Throughout PRIMARY LEVEL students are guided to become more self-reflective and self-regulated learners by coaching them on how to improve their reading comprehension, how to summarize, how to participate in class discussion or oral presentations and how to study for oral and written tasks

How parents can help

Parents are the child’s first and most important teachers. Being involved in the child’s education, both at home and at school greatly improves chances for success.

• support your child’s learning by showing interest in education
• ask about school activities and encourage your child to talk about what goes on at school
• encourage reading by having magazines and books appropriate to the child’s age
• encourage listening to English by having or borrowing DVD’s, computer programs, watching films in English or listening to songs
• use Websites that provide useful information and guidelines for projects or topics children are studying at school.

Always give children the opportunity to show what they can do. Comment and admire any piece of work they accomplish. Praise and encourage the effort they show rather than point out what they cannot yet do. Your involvement throughout the year will help increase your child’s academic success.

English curriculum and assessment

In accordance with the Spanish Department, the goals for Pre-School and Primary education in English are specific: • to make possible personality development of pupils according with their abilities and principles of the developmental period (by balancing their cognitive, emotional and social development), • to convey to them the basic knowledge and skills that make possible an independent and efficient adaptation to the social and natural environment, and • to develop their awareness of belonging to a specific cultural tradition through a second language. Students are guided to understand their own language and culture through comparison or through the relationship between the foreign language and the mother tongue. A bilingual education must be oriented to a complete development of the human personality and must promote understanding, tolerance and solidarity among people, nations, races and religious communities.

Lester House School English levels

FOUNDATION LEVEL 3 years old
TRANSITION LEVEL 4 years old
BASIC LEVEL Kinder, 1st and 2nd Grade
International Exam:
Young Learners Exam
Level: Starters
University of Cambridge (England)
PRE-INTERMEDIATE LEVEL 3rd Grade
INTERMEDIATE LEVEL 4th and 5th Grades.
At the end of 4th Grade:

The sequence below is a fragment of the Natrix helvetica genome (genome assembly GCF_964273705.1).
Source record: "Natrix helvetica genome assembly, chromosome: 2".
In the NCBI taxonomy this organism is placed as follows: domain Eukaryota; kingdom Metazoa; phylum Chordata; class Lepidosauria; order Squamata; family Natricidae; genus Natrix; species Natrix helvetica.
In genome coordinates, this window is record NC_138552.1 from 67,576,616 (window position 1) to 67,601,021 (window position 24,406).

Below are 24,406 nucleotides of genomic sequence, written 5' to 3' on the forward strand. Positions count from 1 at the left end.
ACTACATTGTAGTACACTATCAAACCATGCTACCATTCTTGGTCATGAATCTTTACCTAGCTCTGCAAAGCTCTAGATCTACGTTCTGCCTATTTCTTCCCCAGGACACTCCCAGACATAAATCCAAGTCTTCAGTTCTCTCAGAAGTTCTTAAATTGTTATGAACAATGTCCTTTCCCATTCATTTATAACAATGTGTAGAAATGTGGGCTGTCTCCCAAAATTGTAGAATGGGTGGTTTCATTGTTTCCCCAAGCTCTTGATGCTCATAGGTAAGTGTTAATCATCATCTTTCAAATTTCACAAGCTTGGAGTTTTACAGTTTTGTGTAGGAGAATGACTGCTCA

International Exam:
Young Learners Exam
Level: Movers
University of Cambridge (England)
POST-INTERMEDIATE LEVEL 6th Grade
International Exams:
- KET – University of Cambridge (England)
- PET – University of Cambridge (England)

The English curriculum

English learning is closely integrated with the Official National Spanish Curriculum in Uruguay, as far as topics is concerned. Some aspects of history, geography or sciences that students are supposed to learn in Spanish, are taught and assessed through English.

Considering that children learn best when they are involved and when their work is valued, the content in the English Curriculum is presented through an activity-based approach integrated with a meaningful and understandable language. Children are not introduced to English language in an artificial sequence of grammatical structures or functions. Each child is encouraged to acquire language at his/her own pace and manner because they do not learn at the same pace and in the same manner. Each teacher is encouraged to make the Curriculum relevant, interesting, meaningful and enjoyable.

At Foundation, Transition and Basic Levels (3 to 7 years old) our goals and expectations are directed towards making the teaching and learning process enjoyable and fun-filled so that students can achieve their maximum potential. At these levels students are valued individually and more importance is given to social relationships aiming at making young people not too dependent on adult help. Vocabulary and grammar instruction is made enjoyable by singing songs and playing games. The children practice using new vocabulary in songs related to the themes. Games motivate students to learn and use the new vocabulary in simple sentences.
During story time, the children hear a short story read by the teacher. Students are always eager to answer comprehension questions using one or two word responses and simple sentences.

As from Pre-Intermediate to Post-Intermediate Levels (8 to 11 years old) students are required to perform at their top providing them with a curriculum that is interesting and relevant to their ages and needs so that their learning opportunities are enriched. In these levels experiences outside the school are part of the curricular programs. These include field trips, attending theatre plays, visits to exhibitions and displays and inviting visiting speakers to talk on a variety of topics. Small group activities are used to promote interaction and preparing students for the real world. Project work, including two or more members, allows students to study together and learn from each other. Evaluation is based on the process as well as the product of the group’s work.

From ages 6 to 11, Internet is used for reinforcement of concepts already presented in the classroom, for practical applications on theoretical principles and for selecting and summarizing a wide range of information.

We aim to meet the needs of all pupils in the school by providing a broad and balanced curriculum where all children can experience success and build on their strengths in the English language.